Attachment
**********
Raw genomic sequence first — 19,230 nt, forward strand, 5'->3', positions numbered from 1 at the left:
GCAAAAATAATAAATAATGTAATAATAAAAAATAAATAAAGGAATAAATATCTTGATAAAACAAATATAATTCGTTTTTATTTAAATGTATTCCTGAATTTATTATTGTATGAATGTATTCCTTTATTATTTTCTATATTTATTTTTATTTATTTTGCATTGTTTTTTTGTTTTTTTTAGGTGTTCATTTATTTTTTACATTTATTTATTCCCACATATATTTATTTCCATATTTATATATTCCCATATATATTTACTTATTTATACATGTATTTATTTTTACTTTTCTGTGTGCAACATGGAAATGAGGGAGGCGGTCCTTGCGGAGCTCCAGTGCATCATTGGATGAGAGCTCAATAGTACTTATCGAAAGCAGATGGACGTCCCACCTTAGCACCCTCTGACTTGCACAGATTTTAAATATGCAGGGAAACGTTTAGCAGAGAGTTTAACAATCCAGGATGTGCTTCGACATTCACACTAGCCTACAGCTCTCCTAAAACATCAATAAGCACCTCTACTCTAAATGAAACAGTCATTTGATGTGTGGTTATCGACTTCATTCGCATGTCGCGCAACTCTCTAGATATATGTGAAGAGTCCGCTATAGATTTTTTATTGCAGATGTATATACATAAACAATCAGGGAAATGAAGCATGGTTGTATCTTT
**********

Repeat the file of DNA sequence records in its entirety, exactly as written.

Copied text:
Raw genomic sequence first — 19,230 nt, forward strand, 5'->3', positions numbered from 1 at the left:
GCAAAAATAATAAATAATGTAATAATAAAAAATAAATAAAGGAATAAATATCTTGATAAAACAAATATAATTCGTTTTTATTTAAATGTATTCCTGAATTTATTATTGTATGAATGTATTCCTTTATTATTTTCTATATTTATTTTTATTTATTTTGCATTGTTTTTTTGTTTTTTTTAGGTGTTCATTTATTTTTTACATTTATTTATTCCCACATATATTTATTTCCATATTTATATATTCCCATATATATTTACTTATTTATACATGTATTTATTTTTACTTTTCTGTGTGCAACATGGAAATGAGGGAGGCGGTCCTTGCGGAGCTCCAGTGCATCATTGGATGAGAGCTCAATAGTACTTATCGAAAGCAGATGGACGTCCCACCTTAGCACCCTCTGACTTGCACAGATTTTAAATATGCAGGGAAACGTTTAGCAGAGAGTTTAACAATCCAGGATGTGCTTCGACATTCACACTAGCCTACAGCTCTCCTAAAACATCAATAAGCACCTCTACTCTAAATGAAACAGTCATTTGATGTGTGGTTATCGACTTCATTCGCATGTCGCGCAACTCTCTAGATATATGTGAAGAGTCCGCTATAGATTTTTTATTGCAGATGTATATACATAAACAATCAGGGAAATGAAGCATGGTTGTATCTTT